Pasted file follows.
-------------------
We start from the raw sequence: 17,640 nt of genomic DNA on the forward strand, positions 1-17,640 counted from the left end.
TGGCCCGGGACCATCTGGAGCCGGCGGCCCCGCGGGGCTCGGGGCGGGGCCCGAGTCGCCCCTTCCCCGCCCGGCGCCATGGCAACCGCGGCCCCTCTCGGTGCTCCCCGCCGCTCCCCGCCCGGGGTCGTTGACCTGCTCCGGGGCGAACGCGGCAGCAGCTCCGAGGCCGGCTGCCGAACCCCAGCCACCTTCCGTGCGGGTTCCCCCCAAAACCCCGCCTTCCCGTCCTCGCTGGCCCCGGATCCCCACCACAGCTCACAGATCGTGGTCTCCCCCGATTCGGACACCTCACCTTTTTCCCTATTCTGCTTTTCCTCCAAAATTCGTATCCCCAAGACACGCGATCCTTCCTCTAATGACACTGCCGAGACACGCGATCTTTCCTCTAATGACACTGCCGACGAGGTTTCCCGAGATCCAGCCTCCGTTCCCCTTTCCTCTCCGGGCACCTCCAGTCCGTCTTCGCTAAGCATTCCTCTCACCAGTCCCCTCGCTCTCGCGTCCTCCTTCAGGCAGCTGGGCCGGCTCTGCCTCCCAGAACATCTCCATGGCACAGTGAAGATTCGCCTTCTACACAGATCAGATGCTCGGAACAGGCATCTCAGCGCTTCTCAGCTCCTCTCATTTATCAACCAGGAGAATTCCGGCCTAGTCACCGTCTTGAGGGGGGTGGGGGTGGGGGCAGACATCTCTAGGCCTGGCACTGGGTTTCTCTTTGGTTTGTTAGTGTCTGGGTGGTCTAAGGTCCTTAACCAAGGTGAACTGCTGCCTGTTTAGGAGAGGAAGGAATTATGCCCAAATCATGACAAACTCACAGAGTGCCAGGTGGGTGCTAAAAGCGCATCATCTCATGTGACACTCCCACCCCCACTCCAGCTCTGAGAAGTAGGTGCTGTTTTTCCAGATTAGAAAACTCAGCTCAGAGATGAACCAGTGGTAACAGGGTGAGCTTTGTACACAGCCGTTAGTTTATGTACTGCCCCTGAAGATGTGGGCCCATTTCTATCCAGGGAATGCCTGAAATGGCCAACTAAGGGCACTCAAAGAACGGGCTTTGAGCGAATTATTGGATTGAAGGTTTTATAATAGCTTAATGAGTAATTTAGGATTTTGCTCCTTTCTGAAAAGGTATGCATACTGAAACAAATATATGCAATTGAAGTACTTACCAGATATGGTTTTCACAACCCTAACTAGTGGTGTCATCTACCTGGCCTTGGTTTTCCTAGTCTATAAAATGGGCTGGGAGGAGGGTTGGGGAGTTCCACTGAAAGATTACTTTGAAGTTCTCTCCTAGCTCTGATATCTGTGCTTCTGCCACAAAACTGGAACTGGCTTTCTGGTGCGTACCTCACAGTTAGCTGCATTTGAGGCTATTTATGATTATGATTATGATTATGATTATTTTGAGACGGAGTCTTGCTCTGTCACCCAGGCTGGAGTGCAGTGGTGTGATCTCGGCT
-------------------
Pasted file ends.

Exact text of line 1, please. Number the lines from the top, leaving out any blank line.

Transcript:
We start from the raw sequence: 17,640 nt of genomic DNA on the forward strand, positions 1-17,640 counted from the left end.